After leaving their fans on edge over the last month, NBA 2K and its devs have now given us most of the information and views on the game that we’ve been looking for. NBA 2K18 initially released last year with overall good reviews, including a highly touted review from me. Within a few weeks, some glaring issues were brought out and the game’s shine faded as more fans became frustrated with gameplay cheese, VC issues and other problems that NBA 2K18 came to be known for. After attending the hands-on gameplay event in Los Angeles last month and the pre-launch party in New York a short time ago, I’ve got enough information to breakdown what I think is going to have 2K fans rejoicing this year, as well as a few of the things I think people will still be perturbed by. Let’s get into it!
Refined Gameplay, Retooled AI
I’ve been talking about this since last month, and it has now been cemented for me. The gameplay in NBA 2K19 is fantastic at this juncture. Dribbling has been revised, reworked and is smooth — just so dang smooth. The dribble moves, the way you can chain them together and how they feel on the sticks when doing them, are silky and responsive. For NBA 2K18 I raved about how good the game felt and played after launch but that changed over time. With that in mind, there isn’t anything that could prove that won’t be the case yet again this year, but from what I’ve seen and played there weren’t any glaring complaints about gameplay so far. In its second year now, it’s quite clear the Motion Engine that was introduced last year has been fine tuned and 2K has learned from issues that were presented by this new movement system. In talking to Mike Wang, this was something that he also mentioned to me.
The AI in the game will pick you apart if you make mistakes on either side of the ball. On the defensive side, the AI has improved dramatically from NBA 2K18. You can no longer just drive down the middle of the lane without help defense trying to stop you; instead you’re driving into a sea of bodies as the defense collapses to close lanes on you. Errant passes through passing lanes where a defender is standing will get picked off quite often. Ankle breakers and nasty dribble moves to lose a defender still work, but you’ve got to work a lot harder this year to break a defender down. This all leads to a beautifully played game of basketball that both hardcore and casual fans should enjoy.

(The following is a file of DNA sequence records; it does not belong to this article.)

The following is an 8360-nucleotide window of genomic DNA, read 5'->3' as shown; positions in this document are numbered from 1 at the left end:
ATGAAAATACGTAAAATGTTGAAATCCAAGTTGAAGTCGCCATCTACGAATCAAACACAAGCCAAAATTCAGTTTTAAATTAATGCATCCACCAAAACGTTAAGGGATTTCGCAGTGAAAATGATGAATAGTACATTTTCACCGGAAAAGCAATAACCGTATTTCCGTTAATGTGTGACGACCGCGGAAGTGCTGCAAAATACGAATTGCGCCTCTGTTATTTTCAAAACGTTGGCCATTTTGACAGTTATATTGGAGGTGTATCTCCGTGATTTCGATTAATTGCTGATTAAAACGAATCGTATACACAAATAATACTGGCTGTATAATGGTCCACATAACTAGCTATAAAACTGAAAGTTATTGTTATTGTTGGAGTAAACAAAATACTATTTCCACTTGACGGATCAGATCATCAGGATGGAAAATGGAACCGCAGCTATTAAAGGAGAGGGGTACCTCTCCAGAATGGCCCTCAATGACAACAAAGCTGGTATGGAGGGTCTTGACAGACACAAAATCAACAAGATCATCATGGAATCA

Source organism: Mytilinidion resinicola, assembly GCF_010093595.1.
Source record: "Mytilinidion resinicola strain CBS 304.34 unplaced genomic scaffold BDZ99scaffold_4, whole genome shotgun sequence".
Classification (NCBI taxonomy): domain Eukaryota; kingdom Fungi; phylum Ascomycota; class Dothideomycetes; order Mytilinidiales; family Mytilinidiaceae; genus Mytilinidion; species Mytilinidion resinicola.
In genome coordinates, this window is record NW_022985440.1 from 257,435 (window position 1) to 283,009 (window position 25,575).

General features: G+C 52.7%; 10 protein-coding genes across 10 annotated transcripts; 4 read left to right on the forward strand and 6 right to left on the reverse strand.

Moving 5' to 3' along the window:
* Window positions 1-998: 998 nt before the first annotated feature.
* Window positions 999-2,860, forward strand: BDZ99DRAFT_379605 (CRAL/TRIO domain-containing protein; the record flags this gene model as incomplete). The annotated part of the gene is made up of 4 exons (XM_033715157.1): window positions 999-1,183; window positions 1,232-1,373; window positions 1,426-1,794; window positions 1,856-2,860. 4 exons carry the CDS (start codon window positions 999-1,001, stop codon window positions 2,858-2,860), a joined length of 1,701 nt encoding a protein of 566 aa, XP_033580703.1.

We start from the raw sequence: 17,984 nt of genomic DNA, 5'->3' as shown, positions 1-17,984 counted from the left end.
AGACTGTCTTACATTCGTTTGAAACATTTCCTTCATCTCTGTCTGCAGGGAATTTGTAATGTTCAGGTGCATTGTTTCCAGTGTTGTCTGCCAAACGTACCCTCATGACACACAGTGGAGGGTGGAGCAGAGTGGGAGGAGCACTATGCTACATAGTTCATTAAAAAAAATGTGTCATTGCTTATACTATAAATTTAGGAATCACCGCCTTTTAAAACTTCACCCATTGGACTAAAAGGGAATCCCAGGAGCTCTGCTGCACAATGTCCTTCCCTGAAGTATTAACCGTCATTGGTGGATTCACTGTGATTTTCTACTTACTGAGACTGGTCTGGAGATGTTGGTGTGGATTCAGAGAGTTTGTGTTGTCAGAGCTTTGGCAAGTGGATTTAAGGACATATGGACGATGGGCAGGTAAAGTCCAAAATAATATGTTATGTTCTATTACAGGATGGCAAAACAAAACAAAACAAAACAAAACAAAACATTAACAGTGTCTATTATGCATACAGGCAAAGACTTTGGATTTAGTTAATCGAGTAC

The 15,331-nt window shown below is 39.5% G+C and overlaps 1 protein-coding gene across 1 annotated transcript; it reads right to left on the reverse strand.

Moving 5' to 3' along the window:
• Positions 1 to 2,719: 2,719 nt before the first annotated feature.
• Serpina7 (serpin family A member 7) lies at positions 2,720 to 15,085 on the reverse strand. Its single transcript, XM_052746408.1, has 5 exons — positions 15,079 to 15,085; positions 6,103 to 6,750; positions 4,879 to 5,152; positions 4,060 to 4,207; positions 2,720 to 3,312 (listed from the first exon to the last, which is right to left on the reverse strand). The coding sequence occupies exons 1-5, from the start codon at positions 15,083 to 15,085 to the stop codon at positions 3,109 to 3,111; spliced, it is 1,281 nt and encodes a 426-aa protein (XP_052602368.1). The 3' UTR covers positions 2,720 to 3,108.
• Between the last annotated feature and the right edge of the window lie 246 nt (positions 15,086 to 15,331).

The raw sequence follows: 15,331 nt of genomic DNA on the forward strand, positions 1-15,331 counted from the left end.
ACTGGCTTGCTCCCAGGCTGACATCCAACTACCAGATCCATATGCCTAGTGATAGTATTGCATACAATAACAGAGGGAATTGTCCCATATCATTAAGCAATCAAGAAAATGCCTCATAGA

Skill Gap Is King
One of the repeated narratives we’ve been hearing about NBA 2K19 is about a given player and their skills on the stick. Skill gap ties in and heavily plays into what you’ll end up seeing on the court so far. This is something that the 2K community has been asking for and it looks like the full force of this request has been delivered. Running down the court, passing the ball around and throwing up shots doesn’t look like it’s going to be an effective method if you’re trying to get wins this year. You’re really going to want to have some knowledge of the game and incorporate strategy into how you play. Yes, freelance play will work but you’re not going to be able to get away with the cheese that was rampant last year. Now, we just will have to see if/when the new cheese strikes, and how it does so.